• http://fakegeekmom.com Aimee

      I too favor “Gesundheit”. It just feels so satisfying to say.

    • PAJane

      I also use “Gesundheit” and I also sneeze in multiples. You know what’s the worst? (You do, I know you do.) Having to sneeze when you’re driving. WHAT AM I SUPPOSED TO DO?

    • Elisa

      I know, right? Nothing like having to pull over an a busy road because you’re about to spend a half hour sneezing…UGH

      I’ve actually had people get annoyed after the third or fourth sneeze. They’re like, “I already said bless you, you can stop now!” and I’m like, yeaaah, you are under no obligation to say ANYTHING for every sneeze, and since it’s me and I’ll be sneezing a while, just stop after the first one. I can’t exactly turn it off, ya know!

    • PAJane

      YES! My friends have learned to just wait until I stop. Sometimes people look at me funny and I’ll assure them,”I’m done!” Don’t have much of a choice in the matter, peeps.

  • momjones

    I taught in a Catholic school. Just going to say this: the amount of “God bless you’s!” in the middle of class when someone sneezed were incredibly disruptive, especially when lecturing or giving a test. And it wasn’t just one kid who said it, it was 5 or 6. I finally had to say before I gave a test, “NO GOD BLESS YOU’s during the test!”

    • http://fakegeekmom.com Aimee

      I was hoping you’d show up. :) My public school experience was that there were a few isolated bless you’s; although this was in Wisconsin and not Tennessee, so the situation is pretty different.

    • http://fakegeekmom.com Aimee

      Although we did have a mandated religious all-student assembly for Veteran’s Day, which was always, um, interesting for me. :/

    • momjones

      Even my colleagues in the Theology Department would tell them to knock it off. They also told them during prayer before class, that an intention such as “For XYZ, that she gets asked to prom” was inappropriate.

    • http://fakegeekmom.com Aimee

      Praying for prom dates is only okay if I can ask for intercession that everyone actually remembers to hand in their term papers on time.

  • http://facebook.com/guineverew Guinevere

    Well bless her heart.

  • NotTakenNotAvailable

    As a former writing teacher, I could see “banning” certain commonly used slang phrases as an exercise for students in coming up with fresh ways of expressing their thoughts. But this was obviously not the case here. And as an atheist who’s used “bless you” instead of “gesundheit” to avoid offending super Jewish family members, even I’m rolling my eyes that such a common phrase was considered offensive enough to merit removal from the classroom.

    Also, I’ve heard “far out” and “right on” used unironically in recent months by younger folks, so “radical” can’t be that far behind.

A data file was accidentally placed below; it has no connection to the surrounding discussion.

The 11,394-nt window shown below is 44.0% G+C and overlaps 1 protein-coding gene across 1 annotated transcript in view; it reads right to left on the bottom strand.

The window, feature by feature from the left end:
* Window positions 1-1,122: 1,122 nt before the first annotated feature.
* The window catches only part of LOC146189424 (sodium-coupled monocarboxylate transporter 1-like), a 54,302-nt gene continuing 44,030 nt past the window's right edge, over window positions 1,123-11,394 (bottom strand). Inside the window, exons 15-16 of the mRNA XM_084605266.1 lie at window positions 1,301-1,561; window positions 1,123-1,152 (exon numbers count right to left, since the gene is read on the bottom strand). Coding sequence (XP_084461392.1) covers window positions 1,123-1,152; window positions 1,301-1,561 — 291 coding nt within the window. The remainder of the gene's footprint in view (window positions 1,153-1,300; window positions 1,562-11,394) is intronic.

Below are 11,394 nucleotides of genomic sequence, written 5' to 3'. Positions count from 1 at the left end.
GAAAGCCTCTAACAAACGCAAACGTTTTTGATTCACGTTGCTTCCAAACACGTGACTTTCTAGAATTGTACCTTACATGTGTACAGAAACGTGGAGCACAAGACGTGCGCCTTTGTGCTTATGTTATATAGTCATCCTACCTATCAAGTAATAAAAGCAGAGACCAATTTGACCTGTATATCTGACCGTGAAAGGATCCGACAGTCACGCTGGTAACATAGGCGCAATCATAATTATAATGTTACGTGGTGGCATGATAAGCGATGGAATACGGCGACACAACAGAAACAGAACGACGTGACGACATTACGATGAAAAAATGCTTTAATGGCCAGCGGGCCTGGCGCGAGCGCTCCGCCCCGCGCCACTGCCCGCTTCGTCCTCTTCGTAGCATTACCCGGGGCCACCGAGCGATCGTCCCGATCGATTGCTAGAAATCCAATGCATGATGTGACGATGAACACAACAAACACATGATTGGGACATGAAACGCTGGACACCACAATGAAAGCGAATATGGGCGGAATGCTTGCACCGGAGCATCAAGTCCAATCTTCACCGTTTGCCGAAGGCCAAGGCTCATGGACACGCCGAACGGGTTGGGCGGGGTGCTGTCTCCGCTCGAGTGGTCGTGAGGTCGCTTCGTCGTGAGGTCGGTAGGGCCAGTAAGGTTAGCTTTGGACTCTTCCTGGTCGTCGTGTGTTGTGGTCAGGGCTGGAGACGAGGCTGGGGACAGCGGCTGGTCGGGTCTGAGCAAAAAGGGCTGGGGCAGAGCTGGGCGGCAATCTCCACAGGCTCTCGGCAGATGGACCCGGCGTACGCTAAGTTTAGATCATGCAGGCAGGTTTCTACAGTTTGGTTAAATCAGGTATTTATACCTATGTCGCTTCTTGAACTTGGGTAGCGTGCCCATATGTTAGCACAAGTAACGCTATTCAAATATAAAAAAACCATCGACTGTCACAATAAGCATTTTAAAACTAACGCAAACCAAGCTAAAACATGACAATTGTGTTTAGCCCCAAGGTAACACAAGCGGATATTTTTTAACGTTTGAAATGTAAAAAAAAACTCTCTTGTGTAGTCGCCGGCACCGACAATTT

• Williwaw

    As other people have commented, it sounds like the real story is rather different than the original article claimed, and the whole thing might just be clickbait. If the list of forbidden words on the whiteboard is real, though, how 1984. You can’t say “stuff” (i.e. “some green stuff is on my petri dish”)? Maybe they’ll forbid “goop” or “crud” next? What if a student said “I don’t know what is growing on my petri dish”, or “I don’t know how to light this Bunsen burner” or “I don’t know whether there is extraterrestrial life”?

    • keelhaulrose

      I think that’s just an attempt to get the students to be more descriptive. It’s pretty common among English teachers who are trying to teach proper language.

    • PAJane

      I had a teacher in middle school who took points off for each use of “get” in a book report, or any sort of cliche, unless it was a direct quote from the book. It has roughly a bajillion meanings and she challenged us to find a more descriptive alternative. As a grown-ass adult I’m allowed to use them now, but I still end up going back and finding a better word most of the time.
      But, ah, I don’t know what alternative there is to “I don’t know” if, you know, you just don’t know.

  • Holly

    My gut reaction here is that this was planned by the girl or the girl and her parents, etc so that they could report an environment that wasn’t friendly to Christianity or whatever. I have a hard time believing that a teacher could actually suspend a student for quietly saying “bless you” when someone sneezed. I don’t find the list on the board weird, either. Maybe the teacher is trying to get the kids to be more creative and assertive with their responses. Maybe the kids are on a “bless you” kick and all say it loudly together whenever anyone sneezes, fake or real.

    • arrow2010

      Yeah let’s pretend that the secular establishment isn’t on a jihad against Christians.

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  • KR

    As a high school teacher, I’m incredibly annoyed by the internet’s apparently insatiable thirst for any story which makes public educators out to be these awful people who want to punish any and all teenagers for everything they do–dress code, saying “bless you,” whatever the issue of the day is. Seriously, is no one aware that, occasionally, dramatic kids will distort things to make themselves sound better? I just don’t get this idea that teenagers are more credible than teachers.